Power ministry claims cut in circular debt LAHORE: The Water and Power Ministry claimed on Wednesday to have reduced circular debt through improved recovery and increase in payments to Pakistan State Oil and Independent Power Producers (IPPs).
However, energy experts say the debt situation improved as a result of collection of various surcharges amounting to Rs200 billion in addition to monthly electricity bills from the consumers and not owing to the ‘good management practices’.
According to a presentation shared with the media here at Wapda House on Wednesday, the ministry claimed that it improved payments to the PSO and IPPs to a great extent during the fiscal years 2014-15 and 2015-16.
In 2014, the government had to pay Rs63 billion to the PSO. But it not only cleared the dues but also made payment of Rs61bn in advance to oil company in 2015. Similarly, the government, which had to pay Rs65bn to IPPs in 2014, also cleared the amount and paid additional Rs24bn in 2015.
Similarly, the ministry claimed to have effectively capped the circular debt by reducing it from around Rs500bn to Rs330bn from October 2014 to December 2015 and onward.
It also claimed to have improved fuel stocks/supplies of Nandipur, Kapco, Hubco, Jamshoro and Muzaffargarh thermal power plants and make the peak power generation to 17,340MW so far during the ongoing year.
Experts don’t buy it, say levies somehow improved situation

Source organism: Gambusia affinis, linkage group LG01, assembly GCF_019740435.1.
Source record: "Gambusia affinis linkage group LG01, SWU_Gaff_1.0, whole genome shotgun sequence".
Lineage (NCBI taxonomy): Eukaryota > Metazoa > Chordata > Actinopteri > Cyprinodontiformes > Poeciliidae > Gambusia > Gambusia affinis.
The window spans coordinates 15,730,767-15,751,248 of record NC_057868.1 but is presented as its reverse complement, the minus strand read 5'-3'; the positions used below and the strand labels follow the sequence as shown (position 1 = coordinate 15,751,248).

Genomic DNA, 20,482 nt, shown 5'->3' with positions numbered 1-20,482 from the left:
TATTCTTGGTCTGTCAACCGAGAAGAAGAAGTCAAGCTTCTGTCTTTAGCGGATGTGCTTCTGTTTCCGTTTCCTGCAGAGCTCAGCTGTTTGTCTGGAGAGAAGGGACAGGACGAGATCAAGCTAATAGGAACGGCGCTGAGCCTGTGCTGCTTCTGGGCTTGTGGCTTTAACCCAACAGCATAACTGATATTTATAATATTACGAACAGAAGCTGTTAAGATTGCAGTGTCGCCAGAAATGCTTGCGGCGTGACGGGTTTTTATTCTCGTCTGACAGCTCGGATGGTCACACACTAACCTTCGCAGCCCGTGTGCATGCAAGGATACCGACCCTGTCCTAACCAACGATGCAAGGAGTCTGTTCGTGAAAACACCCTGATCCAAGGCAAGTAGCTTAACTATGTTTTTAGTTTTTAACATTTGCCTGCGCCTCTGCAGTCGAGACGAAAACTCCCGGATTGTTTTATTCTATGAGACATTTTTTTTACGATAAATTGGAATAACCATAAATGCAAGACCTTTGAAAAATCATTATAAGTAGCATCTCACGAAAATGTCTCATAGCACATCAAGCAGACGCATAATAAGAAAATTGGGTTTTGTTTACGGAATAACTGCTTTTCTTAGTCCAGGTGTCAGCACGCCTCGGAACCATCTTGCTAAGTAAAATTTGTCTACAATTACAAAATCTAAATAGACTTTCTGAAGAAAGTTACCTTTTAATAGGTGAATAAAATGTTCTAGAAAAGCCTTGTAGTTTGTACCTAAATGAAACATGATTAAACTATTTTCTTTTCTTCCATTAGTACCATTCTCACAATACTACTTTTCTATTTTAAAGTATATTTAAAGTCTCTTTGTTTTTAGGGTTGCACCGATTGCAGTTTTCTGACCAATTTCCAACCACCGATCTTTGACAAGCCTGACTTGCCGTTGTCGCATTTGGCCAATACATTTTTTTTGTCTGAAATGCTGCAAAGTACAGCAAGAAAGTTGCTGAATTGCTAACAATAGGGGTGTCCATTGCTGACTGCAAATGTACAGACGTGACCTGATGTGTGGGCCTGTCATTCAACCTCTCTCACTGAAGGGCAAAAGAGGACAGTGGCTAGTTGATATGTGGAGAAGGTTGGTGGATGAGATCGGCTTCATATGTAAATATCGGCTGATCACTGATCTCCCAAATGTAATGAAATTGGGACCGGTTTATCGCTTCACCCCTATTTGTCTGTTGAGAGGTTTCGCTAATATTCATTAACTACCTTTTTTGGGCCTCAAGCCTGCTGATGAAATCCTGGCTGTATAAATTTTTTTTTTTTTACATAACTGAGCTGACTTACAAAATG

“Though the government has improved payments to IPPs, PSO, it is not true that all this happened due to improving recovery, controlling line losses and other measures. The main reason behind this is the levy of various surcharges amounting to Rs200bn (over and above revenue requirement) with effect from June 12 last year,” says a former senior official of the ministry, who preferred anonymity.
“When the government took over after the May 2013 elections, everyone knows that it has promptly cleared all sorts of payments/circular debt of Rs480bn in one go. But later it couldn’t be able to do so that led to piling up the same ranging between Rs310bn and Rs330bn. So keeping this in view should we think that the government has effectively capped the circular debt or added to it after clearing the previous one (Rs480bn) in one go,” he questioned.
As the ministry claims to improve the recovery to 93.4 per cent last year, the expert disagrees with it, stating that if all is going well in this regard, why is the government not focusing on ensuring recovery from Sindh, Balochistan, Azad Jammu and Kashmir besides settling the issues with the Khyber Pakhtunkhwa to whom the government has to pay Rs18.6bn.